I light a cigarette and rub in the natural oils on my forehead and lie on my piss-stained berber carpet and, in between drags, I wonder how their lives have turned out. I take a drink from some warm bottled water and wonder how beautiful or smart they eventually became. I rub the bottom of my left foot that’s fallen painfully asleep and wonder what they do now for a living. I put an old and slightly scratched Django Reinhardt record on the vinyl across the room and begin to wonder if they’re happy or hurt. Then, I wander to thoughts of what my great aunt Beth was doing that day she procured her first Django album. I heard she saw him once play in some posh Parisian nightclub, but I don’t think I’ll ever really know for sure, as I can rarely trust grandma, as she’s a bit on the insane side. Later that night, some time around midnight, I sit as comfortably on the toilet as possible with the latest tragically romantic novel I own and wonder how their life is without me. Plop. Continue reading “Zooey untethered: a book fragment”
Though it was just past midday, Grayson Avenue was barren and the cracks between the timeworn cobblestones were filled with small rust colored puddles of water.
The sky looked anemic. At the corner of Grayson and Lilac, two individuals stood outside making small talk and soft jokes. A bit further down the street sat the brownstone entrance to Winstone’s, an old bar with a usually grizzled type of clientele. Inside the bar, the lights were dimmed and the few windows were smeared with lime stains. A fire within the blackened open stone fireplace burned maple deadwood. An equally strong smoke came from the corner stool at the bar. Sal Jordan took a deep puff off his cigar – a soggy, long-burning Cohiba and reached for his lager.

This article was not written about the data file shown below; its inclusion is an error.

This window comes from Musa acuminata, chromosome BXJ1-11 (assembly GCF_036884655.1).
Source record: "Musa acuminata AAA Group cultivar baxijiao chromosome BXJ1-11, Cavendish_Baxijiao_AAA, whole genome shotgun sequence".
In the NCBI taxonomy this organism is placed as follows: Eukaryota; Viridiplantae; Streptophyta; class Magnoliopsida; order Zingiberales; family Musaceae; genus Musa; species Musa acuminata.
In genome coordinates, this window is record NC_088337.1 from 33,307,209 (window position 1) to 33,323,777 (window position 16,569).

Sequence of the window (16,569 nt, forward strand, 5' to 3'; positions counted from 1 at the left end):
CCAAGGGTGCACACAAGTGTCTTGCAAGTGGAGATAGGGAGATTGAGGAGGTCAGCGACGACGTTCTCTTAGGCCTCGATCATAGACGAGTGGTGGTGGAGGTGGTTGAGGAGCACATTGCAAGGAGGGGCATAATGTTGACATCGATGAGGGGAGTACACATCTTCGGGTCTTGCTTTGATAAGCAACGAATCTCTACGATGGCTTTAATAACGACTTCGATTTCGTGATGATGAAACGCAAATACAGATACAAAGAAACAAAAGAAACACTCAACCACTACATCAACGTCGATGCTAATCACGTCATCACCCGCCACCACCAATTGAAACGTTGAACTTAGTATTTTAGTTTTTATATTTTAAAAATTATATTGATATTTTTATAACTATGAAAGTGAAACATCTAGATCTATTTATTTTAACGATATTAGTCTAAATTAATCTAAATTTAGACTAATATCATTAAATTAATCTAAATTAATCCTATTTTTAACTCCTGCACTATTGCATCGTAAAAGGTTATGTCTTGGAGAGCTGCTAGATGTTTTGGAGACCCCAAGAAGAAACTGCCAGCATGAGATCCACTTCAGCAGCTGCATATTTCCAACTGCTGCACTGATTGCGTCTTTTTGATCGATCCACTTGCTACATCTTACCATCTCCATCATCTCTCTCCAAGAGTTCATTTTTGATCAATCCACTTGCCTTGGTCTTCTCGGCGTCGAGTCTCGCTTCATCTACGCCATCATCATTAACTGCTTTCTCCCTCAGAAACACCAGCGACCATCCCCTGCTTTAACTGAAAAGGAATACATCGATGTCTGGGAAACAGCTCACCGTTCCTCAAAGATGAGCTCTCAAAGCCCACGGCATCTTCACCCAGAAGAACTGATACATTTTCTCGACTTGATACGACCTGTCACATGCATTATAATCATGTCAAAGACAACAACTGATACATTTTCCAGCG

“What say you, Sal?”
Sal looked up from his drink at Mark Winstone, the great-grandson of Thomas Winstone, and felt no immediate urge to respond. He took another sip, coughed and said, “Wasting time, kid. Wasting time.” Continue reading “Untitled short story”
I was on an airplane for some reason or another.
Who knows why. Who cares, really? It was a luxurious plane, a plane I didn’t deserve to be on. We, the passengers, were flying to some designated location and would be arriving within the next hour or so. The captain was reassuring and we were sated creatures. The future, as always, was waiting a few steps ahead of us.
I recall sitting at my window seat near the back of the plane, ignoring the faceless entities surrounding me, staring at me like I was someone important. Was it my new cologne? Did I stink? I was sitting next to a charming woman who had nothing to talk about. The doldrums of transatlantic flight were magnified by intense boredom. Yes, that’s right, Europe. Paris. France. Soon we’d be landing in the post-coital excess of elation, or at least I would. The furthest thing from my mind was the unhappy thoughts of my fellow passengers. Was I going there for business? For pleasure? A rendezvous of some secret nature? My intentions always elude me successfully. I am my own greatest mystery. Continue reading “The Fool’s Desire”